SAN DIEGO — If anyone knows how to work a room, it's Jim Gaugert.
The Madison native and longtime Lake Geneva club professional has spent nearly a decade as a sales representative for Harris Golf Cars, which has one of its four Midwest offices in Sturtevant in southeast Wisconsin. Gaugert, one of the more personable golfers in the Wisconsin PGA, had a big room to work at last week's Golf Industry Show at the San Diego Convention Center, but he had products — Yamaha golf carts for virtually any function — that attendees clearly wanted to see.
While the PGA Merchandise Show two weeks earlier in Orlando was geared toward club professionals and club managers, this 90th gathering — presented by the Golf Course Superintendents Association of America and the National Golf Course Owners Association — was geared toward those in the business who labor behind-the-scenes to make your golf experience what it is.
"It's really geared toward the superintendent, so it's an opportunity for us to see more (of them)," Gaugert said. "My job ... in sharing information ... about the Yamaha products is to build those relationships with the superintendents. A lot of times in my business I get to deal with the golf professional and the club manager. More and more, they're allowing the superintendent to get involved in the decisions on golf cars and utility cars."
In fact, as we talked last week on the trade-show floor, Gaugert was sitting in the passenger's seat of the UMAX Rally 2+2 — a sleek utility cart with a deep rear compartment that most of us see in use Saturdays and Sundays in the fall hauling injured college and pro football players back to locker room.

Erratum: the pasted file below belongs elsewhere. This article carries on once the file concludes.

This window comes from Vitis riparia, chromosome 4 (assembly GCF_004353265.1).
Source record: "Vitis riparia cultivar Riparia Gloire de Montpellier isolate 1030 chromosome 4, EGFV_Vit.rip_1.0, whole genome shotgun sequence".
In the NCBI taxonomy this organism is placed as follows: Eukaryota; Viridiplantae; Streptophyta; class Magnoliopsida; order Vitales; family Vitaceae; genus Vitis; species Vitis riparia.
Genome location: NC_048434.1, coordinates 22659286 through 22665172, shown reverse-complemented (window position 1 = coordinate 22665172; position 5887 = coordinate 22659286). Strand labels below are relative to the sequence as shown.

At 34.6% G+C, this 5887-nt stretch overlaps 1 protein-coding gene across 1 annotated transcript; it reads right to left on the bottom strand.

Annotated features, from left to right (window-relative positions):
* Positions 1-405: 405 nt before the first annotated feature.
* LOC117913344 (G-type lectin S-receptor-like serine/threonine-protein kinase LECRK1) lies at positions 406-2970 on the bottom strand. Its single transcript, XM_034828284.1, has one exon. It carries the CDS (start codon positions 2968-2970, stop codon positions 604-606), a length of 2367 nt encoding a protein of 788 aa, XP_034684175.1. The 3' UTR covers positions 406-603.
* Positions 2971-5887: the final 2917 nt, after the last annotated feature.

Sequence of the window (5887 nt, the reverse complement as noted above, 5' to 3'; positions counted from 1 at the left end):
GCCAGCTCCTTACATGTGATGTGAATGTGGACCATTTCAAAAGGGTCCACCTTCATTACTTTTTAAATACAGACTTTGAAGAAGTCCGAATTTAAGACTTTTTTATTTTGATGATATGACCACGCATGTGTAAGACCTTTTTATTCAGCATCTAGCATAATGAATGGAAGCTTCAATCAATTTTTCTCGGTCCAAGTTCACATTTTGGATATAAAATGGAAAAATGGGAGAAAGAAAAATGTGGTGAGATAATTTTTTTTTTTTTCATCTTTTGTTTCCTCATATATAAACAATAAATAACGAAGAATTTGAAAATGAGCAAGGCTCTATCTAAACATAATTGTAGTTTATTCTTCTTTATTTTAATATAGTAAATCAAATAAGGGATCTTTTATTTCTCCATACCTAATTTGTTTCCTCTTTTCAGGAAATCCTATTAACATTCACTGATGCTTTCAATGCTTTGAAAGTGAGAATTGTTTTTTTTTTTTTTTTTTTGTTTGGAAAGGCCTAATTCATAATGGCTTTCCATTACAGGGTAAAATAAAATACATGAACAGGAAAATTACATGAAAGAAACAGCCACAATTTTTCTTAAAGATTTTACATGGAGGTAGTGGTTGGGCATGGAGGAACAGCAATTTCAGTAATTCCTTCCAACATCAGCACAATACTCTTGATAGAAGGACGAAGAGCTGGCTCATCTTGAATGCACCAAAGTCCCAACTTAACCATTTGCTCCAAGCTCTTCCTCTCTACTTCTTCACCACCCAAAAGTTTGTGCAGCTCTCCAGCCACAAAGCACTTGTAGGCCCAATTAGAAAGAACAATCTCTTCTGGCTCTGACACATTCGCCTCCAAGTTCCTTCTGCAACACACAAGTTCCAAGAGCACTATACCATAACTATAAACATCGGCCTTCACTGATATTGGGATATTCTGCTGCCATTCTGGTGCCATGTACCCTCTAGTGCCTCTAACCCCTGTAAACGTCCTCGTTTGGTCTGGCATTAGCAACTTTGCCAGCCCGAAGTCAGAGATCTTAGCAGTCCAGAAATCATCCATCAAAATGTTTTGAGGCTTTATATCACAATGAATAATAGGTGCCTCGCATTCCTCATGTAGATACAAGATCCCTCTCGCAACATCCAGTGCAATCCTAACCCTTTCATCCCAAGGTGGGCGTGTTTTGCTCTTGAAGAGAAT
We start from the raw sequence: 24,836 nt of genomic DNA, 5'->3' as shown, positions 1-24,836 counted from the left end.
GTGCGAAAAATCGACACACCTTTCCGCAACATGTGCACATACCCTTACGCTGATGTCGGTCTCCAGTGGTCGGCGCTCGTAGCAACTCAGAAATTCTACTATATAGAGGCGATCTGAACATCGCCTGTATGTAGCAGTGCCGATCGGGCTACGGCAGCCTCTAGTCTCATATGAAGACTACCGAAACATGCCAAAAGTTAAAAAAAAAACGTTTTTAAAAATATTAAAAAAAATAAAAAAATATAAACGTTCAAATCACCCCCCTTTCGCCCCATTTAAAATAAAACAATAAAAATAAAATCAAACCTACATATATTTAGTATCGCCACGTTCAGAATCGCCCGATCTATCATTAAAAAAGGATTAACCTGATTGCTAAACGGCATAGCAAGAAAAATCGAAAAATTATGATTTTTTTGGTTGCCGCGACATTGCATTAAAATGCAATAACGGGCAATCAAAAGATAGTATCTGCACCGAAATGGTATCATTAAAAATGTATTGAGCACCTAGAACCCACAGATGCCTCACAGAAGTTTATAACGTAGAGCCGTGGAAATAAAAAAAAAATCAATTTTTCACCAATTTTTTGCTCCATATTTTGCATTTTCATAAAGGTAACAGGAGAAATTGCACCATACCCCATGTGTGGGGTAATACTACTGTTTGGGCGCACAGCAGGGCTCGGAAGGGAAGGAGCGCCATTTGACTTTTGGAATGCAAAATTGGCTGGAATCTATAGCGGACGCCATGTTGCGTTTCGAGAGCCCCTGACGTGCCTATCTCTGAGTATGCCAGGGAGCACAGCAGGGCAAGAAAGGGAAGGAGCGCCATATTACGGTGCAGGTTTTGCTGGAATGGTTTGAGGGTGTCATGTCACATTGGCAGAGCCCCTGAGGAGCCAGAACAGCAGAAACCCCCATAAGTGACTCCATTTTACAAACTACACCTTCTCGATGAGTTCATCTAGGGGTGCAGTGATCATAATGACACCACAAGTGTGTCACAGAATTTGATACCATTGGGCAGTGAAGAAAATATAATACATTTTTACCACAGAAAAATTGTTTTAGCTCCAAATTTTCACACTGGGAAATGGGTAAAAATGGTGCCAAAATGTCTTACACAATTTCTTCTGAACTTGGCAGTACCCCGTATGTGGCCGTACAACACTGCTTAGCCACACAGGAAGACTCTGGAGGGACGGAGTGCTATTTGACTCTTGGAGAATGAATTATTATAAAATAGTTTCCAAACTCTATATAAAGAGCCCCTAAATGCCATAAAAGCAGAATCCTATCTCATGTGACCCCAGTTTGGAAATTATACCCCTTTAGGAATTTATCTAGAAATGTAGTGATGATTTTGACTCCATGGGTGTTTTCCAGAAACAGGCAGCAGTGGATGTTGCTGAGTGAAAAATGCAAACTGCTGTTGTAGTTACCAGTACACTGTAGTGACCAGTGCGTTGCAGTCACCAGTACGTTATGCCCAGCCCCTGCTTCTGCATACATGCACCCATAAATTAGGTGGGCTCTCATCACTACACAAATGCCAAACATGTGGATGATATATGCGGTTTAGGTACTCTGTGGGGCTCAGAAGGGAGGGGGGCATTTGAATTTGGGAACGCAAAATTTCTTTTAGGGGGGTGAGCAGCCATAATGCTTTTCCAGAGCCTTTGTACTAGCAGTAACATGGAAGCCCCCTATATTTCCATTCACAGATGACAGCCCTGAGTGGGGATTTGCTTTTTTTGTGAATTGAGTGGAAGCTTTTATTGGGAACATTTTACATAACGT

"You're seeing more and more Yamaha vehicles at those events," Gaugert said, apologizing for sounding like a salesman. "We really have established ourselves as a great option or a great choice. You would see a golf cart like this with no seat in the back — it would be a flat-bed — with all the emergency stuff available for if, like you said, somebody gets injured.
"Our utility lineup before was OK, but now it's really good."
Then again, golf carts in general have come a long, long way from the days of the three-wheelers with the metal steering bar in the middle.
Yamaha unveiled its first golf cart in 1975, described now in a timeline in its fleet brochure as a "powerful unit (that) was compact, lightweight and served as the bedrock for more things to come." Forty-four years later, they are loaded with more features than my 1979 Ford Fairmont.
For years, many have come equipped with ball washers, grass seed containers and coolers to chill drinks mounted on the back. Up front, they continue to re-engineer the dashboard area to accommodate drinks, cell phones, wallets, range-finders and all those lost balls others have left behind.
This year, Gaugert said, many options in the Yamaha fleet come with USB plug-in so golfers don't drain the batteries of their cellphones using it for GPS or to crank the tunes through Apple Music or Pandora. Of course, if price isn't an option, a Bluetooth audio system is always an option.
"The standard features and benefits have changed," Gaugert said. "USB ports is almost a standard item on any golf cart these days. Suspension has changed a little bit. Sport steering wheel. There is some tracking devices.
"But the trend is maybe toward GPS. Lithium is coming somewhere down the line. I relate lithium to, like, big-screen televisions where you used to buy them for $5,000 and now you can get them for $1,000 or $800. Trend-wise, it's (all about) comfort or convenience. ... A lot of neat things."
As someone who imagines one day using one to get here-and-there in an over-55 community, I'm a huge fan of advances in golf carts and the features they offer. However, I did tell Gaugert there is one feature I hope we never have to see on the front of one of his vehicles to maximize the length of Wisconsin's golf season: A snow plow.